- You can't interrupt them once they start.
    - They take longer. Mine typically runs for an hour.

    We're very happy with our bottom-of-the-line Kenmore. It cost us $750 in July 2003.
  • We were very fortunate to receive our LG as a gift from a friend. One feature it has I guess most don't is a pause button allowing you to open it back up so its just like a top loader in that respect.

    We keep it open after each load because we don't want any mold or mildew to grow. It does take much longer to do a load however the clothes do come out more clean than the Whirlpool top loader
    we used to have. We've gotten used to the longer time, and the optional remote timer (which shows us how much time is left on both washer and dryer) comes in handy so we don't have to make repeated
    trips to the basement until we know the loads are done.

    In all of loving our new LGs, there has been only one real downside. Wrinkled clothes. The washer is super efficient and also can spin the clothes at such high speeds that even after you take the clothes
    out of the dryer immediately after they're done they still will have some wrinkles. I've tried everything however I feel the answer is to lower the finishing spin off the ultra high speed and lower it a bit. The
    clothes may take longer to dry however maybe they'll come out less wrinkled. Any suggestions?
  • Longer wash, shorter dry. Net/Net I find the 'time' is about the same.
  • I'm not a bigh fan of Whirlpool machines. The best liquid laundry soap for front loaders is Fab. I prefer, however, a powder detergent with a powder detergent booster. Just make sure you leave enough room in the machine for the clothes to "slap" down on each other.

    You might have the water level checked and the drain at the bottom of the machine. If the washer is not drawing enough water or ineffectively pushing it through it may affect permformance.
  • thanks for the info-will look into one when my top loader kicks the "bucket"!

  • Darrens, there is an old-fashioned laudry aid called an Iron, that can help you with those wrinkles.:wink:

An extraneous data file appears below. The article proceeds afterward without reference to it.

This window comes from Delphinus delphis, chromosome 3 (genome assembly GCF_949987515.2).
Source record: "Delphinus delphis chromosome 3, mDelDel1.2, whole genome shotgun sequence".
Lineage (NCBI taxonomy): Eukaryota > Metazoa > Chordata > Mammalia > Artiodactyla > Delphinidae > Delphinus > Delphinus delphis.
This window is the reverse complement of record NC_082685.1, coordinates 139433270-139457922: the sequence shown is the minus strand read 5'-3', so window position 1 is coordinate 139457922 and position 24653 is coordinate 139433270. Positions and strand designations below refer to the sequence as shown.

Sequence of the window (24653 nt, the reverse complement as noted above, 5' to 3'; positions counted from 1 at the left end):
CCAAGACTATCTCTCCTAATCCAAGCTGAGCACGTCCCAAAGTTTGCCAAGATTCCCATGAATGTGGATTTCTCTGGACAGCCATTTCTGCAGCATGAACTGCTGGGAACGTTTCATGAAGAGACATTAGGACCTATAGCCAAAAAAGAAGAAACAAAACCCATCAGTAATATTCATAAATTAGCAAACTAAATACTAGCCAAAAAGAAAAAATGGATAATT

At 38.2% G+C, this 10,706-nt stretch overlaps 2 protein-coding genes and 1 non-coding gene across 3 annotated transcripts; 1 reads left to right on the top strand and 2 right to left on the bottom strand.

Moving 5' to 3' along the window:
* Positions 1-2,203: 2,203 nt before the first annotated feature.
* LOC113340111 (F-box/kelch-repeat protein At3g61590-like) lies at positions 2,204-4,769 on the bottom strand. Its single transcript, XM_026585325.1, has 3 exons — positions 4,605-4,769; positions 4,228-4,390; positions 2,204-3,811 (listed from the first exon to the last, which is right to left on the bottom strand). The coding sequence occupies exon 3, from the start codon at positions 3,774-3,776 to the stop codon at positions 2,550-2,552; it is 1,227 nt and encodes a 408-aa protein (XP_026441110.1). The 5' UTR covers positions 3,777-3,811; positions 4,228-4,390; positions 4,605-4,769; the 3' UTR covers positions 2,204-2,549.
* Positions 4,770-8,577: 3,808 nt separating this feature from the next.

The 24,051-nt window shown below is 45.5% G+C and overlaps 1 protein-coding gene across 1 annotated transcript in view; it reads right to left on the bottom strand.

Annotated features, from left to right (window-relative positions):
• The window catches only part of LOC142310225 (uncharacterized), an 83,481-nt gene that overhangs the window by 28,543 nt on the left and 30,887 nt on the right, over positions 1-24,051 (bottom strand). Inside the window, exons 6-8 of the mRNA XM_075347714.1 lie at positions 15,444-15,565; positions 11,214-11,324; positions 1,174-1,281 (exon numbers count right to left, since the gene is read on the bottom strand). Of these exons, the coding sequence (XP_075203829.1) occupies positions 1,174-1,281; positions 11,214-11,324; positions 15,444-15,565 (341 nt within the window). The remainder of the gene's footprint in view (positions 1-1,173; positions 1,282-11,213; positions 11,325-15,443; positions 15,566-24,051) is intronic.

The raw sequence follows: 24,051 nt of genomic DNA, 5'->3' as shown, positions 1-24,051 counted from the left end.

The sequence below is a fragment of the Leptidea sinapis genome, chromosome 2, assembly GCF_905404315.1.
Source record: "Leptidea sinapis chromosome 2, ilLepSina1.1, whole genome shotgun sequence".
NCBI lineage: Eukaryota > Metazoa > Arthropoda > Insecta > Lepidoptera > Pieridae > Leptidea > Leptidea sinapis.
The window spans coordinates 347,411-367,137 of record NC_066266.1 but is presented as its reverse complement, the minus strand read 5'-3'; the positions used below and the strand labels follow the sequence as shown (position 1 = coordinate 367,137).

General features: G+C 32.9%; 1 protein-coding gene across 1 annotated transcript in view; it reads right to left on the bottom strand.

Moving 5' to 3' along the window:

• Well if what Darren wrote is correct (more wrinkled clothes) then I doubt I will ever purchase a front-loading washer. krnl, would you like to know how much I hate that so-called laundry aid you call an iron? Let's put it this way. Many years ago when I realized the old iron we had was rusting on the bottom and thereby getting the few clothes I ironed stained, I order a Norelco steam iron by mail-order (don't even think I had a computer then to do this online even if I wanted to). It came to the house and I didn't open the iron from the box for at least two years. The company could have sent me a brick in the Norelco box and I wouldn't have been the wiser (it did work however for whatever it was that "needed" to be ironed). :bigsmile: Ironing and Wendy: imperfect together!
    Post edited by wendy at 2007-08-06 20:41:52
  • I don't have problems with clothes being wrinkled. Duet W/D. Get the clothes hot out of the dryer, a quick 'snap' and then fold'em, and I'm set. I don't know off hand what spin cycle I use, though.
  • Having to iron everything that comes out of the dryer (polo shirts, etc.) would be a complete waste of both time, energy, and physical energy. We like the fact that the LG reduce our energy dependency.
    Using and iron after each load I'm sure wouldn't be considered living green if we could find a way to avoid it.

    I think the reason the clothes are wrinkled is because my washer spins them SO fast, over 1300 RPM which is one of the fastest on the market. The clothes come out of the washer practically dry.

    I think the advised of giving them a quick snap maybe before we put them into the dryer could make a difference when they're still a bit moist as well as when we take them out of the dryer.

    We'll that a shot next round. Thanks for the advice.
This discussion has been closed.
← All Discussions


Colorful Floral Picture - $65

large oval antique wood serving tray - $95/bo

Three Bikes: Girls MT220 Trex - Boys Schwin Spitfire - Adult Schwin Paramount Racer - $175 for all 3 or $100 - $60 - $35 separately (see ad)

Coffee Table and End Table Set - $150


View All


NJ/NY Commuter's Paradise! - $2000

View All


Help Wanted

Employment Wanted